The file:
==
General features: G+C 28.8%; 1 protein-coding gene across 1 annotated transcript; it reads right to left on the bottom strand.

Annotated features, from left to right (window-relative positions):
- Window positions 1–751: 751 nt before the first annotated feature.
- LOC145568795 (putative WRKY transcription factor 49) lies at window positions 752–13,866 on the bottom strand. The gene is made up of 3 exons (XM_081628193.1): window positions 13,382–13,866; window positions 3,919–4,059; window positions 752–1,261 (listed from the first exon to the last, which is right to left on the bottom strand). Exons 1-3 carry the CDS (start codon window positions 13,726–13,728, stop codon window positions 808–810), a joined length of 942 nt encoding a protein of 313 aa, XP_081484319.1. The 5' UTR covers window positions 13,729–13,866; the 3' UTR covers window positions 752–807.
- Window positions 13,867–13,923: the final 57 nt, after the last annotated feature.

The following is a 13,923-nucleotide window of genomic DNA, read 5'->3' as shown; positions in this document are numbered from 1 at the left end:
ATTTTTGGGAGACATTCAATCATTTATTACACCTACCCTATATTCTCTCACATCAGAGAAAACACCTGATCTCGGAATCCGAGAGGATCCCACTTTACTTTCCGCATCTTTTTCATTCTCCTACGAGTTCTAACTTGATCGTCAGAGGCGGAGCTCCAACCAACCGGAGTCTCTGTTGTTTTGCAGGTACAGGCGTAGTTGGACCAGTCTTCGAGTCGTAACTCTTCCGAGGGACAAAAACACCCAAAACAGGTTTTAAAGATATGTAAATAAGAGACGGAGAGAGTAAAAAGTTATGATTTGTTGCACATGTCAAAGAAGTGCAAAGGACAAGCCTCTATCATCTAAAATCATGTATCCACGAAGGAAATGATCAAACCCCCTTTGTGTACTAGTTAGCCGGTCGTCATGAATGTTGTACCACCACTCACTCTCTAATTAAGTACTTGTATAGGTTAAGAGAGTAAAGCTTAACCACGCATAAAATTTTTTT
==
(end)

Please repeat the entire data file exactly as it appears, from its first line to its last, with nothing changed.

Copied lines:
General features: G+C 28.8%; 1 protein-coding gene across 1 annotated transcript; it reads right to left on the bottom strand.

Annotated features, from left to right (window-relative positions):
- Window positions 1–751: 751 nt before the first annotated feature.
- LOC145568795 (putative WRKY transcription factor 49) lies at window positions 752–13,866 on the bottom strand. The gene is made up of 3 exons (XM_081628193.1): window positions 13,382–13,866; window positions 3,919–4,059; window positions 752–1,261 (listed from the first exon to the last, which is right to left on the bottom strand). Exons 1-3 carry the CDS (start codon window positions 13,726–13,728, stop codon window positions 808–810), a joined length of 942 nt encoding a protein of 313 aa, XP_081484319.1. The 5' UTR covers window positions 13,729–13,866; the 3' UTR covers window positions 752–807.
- Window positions 13,867–13,923: the final 57 nt, after the last annotated feature.

The following is a 13,923-nucleotide window of genomic DNA, read 5'->3' as shown; positions in this document are numbered from 1 at the left end:
ATTTTTGGGAGACATTCAATCATTTATTACACCTACCCTATATTCTCTCACATCAGAGAAAACACCTGATCTCGGAATCCGAGAGGATCCCACTTTACTTTCCGCATCTTTTTCATTCTCCTACGAGTTCTAACTTGATCGTCAGAGGCGGAGCTCCAACCAACCGGAGTCTCTGTTGTTTTGCAGGTACAGGCGTAGTTGGACCAGTCTTCGAGTCGTAACTCTTCCGAGGGACAAAAACACCCAAAACAGGTTTTAAAGATATGTAAATAAGAGACGGAGAGAGTAAAAAGTTATGATTTGTTGCACATGTCAAAGAAGTGCAAAGGACAAGCCTCTATCATCTAAAATCATGTATCCACGAAGGAAATGATCAAACCCCCTTTGTGTACTAGTTAGCCGGTCGTCATGAATGTTGTACCACCACTCACTCTCTAATTAAGTACTTGTATAGGTTAAGAGAGTAAAGCTTAACCACGCATAAAATTTTTTT